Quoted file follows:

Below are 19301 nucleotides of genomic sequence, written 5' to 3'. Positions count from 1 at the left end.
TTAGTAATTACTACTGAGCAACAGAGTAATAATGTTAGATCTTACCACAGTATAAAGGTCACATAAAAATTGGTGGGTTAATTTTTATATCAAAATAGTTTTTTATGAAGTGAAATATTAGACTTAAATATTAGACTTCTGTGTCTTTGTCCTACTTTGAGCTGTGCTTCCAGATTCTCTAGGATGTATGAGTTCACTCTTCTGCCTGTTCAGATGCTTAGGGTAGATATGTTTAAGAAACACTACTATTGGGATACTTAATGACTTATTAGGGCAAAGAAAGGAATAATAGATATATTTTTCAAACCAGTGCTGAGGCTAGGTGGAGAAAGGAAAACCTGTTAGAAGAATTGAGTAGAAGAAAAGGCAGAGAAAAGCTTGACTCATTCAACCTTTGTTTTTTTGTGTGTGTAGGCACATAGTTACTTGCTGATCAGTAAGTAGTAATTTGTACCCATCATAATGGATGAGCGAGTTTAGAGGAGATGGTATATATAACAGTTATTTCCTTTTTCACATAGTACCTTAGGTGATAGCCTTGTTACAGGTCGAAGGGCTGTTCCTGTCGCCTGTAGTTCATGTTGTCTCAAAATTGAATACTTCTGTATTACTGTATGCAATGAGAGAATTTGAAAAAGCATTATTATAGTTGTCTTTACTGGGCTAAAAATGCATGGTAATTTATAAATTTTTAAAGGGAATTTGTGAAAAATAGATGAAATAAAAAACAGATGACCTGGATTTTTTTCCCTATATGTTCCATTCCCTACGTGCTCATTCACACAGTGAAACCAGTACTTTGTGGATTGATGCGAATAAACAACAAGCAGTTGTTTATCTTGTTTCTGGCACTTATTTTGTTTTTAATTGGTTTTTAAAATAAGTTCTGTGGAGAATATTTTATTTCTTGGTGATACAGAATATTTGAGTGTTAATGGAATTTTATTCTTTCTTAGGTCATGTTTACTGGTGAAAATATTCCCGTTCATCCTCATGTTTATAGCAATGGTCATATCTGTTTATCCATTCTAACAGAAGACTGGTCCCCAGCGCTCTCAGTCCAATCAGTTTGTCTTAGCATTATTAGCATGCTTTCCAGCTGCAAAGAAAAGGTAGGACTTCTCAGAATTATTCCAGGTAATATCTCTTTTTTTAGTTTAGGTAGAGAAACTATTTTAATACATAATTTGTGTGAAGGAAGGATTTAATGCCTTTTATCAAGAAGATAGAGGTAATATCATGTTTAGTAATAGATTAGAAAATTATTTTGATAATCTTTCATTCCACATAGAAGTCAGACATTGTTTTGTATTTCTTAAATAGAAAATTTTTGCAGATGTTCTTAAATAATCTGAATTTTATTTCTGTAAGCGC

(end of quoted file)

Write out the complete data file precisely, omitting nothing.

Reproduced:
Below are 19301 nucleotides of genomic sequence, written 5' to 3'. Positions count from 1 at the left end.
TTAGTAATTACTACTGAGCAACAGAGTAATAATGTTAGATCTTACCACAGTATAAAGGTCACATAAAAATTGGTGGGTTAATTTTTATATCAAAATAGTTTTTTATGAAGTGAAATATTAGACTTAAATATTAGACTTCTGTGTCTTTGTCCTACTTTGAGCTGTGCTTCCAGATTCTCTAGGATGTATGAGTTCACTCTTCTGCCTGTTCAGATGCTTAGGGTAGATATGTTTAAGAAACACTACTATTGGGATACTTAATGACTTATTAGGGCAAAGAAAGGAATAATAGATATATTTTTCAAACCAGTGCTGAGGCTAGGTGGAGAAAGGAAAACCTGTTAGAAGAATTGAGTAGAAGAAAAGGCAGAGAAAAGCTTGACTCATTCAACCTTTGTTTTTTTGTGTGTGTAGGCACATAGTTACTTGCTGATCAGTAAGTAGTAATTTGTACCCATCATAATGGATGAGCGAGTTTAGAGGAGATGGTATATATAACAGTTATTTCCTTTTTCACATAGTACCTTAGGTGATAGCCTTGTTACAGGTCGAAGGGCTGTTCCTGTCGCCTGTAGTTCATGTTGTCTCAAAATTGAATACTTCTGTATTACTGTATGCAATGAGAGAATTTGAAAAAGCATTATTATAGTTGTCTTTACTGGGCTAAAAATGCATGGTAATTTATAAATTTTTAAAGGGAATTTGTGAAAAATAGATGAAATAAAAAACAGATGACCTGGATTTTTTTCCCTATATGTTCCATTCCCTACGTGCTCATTCACACAGTGAAACCAGTACTTTGTGGATTGATGCGAATAAACAACAAGCAGTTGTTTATCTTGTTTCTGGCACTTATTTTGTTTTTAATTGGTTTTTAAAATAAGTTCTGTGGAGAATATTTTATTTCTTGGTGATACAGAATATTTGAGTGTTAATGGAATTTTATTCTTTCTTAGGTCATGTTTACTGGTGAAAATATTCCCGTTCATCCTCATGTTTATAGCAATGGTCATATCTGTTTATCCATTCTAACAGAAGACTGGTCCCCAGCGCTCTCAGTCCAATCAGTTTGTCTTAGCATTATTAGCATGCTTTCCAGCTGCAAAGAAAAGGTAGGACTTCTCAGAATTATTCCAGGTAATATCTCTTTTTTTAGTTTAGGTAGAGAAACTATTTTAATACATAATTTGTGTGAAGGAAGGATTTAATGCCTTTTATCAAGAAGATAGAGGTAATATCATGTTTAGTAATAGATTAGAAAATTATTTTGATAATCTTTCATTCCACATAGAAGTCAGACATTGTTTTGTATTTCTTAAATAGAAAATTTTTGCAGATGTTCTTAAATAATCTGAATTTTATTTCTGTAAGCGC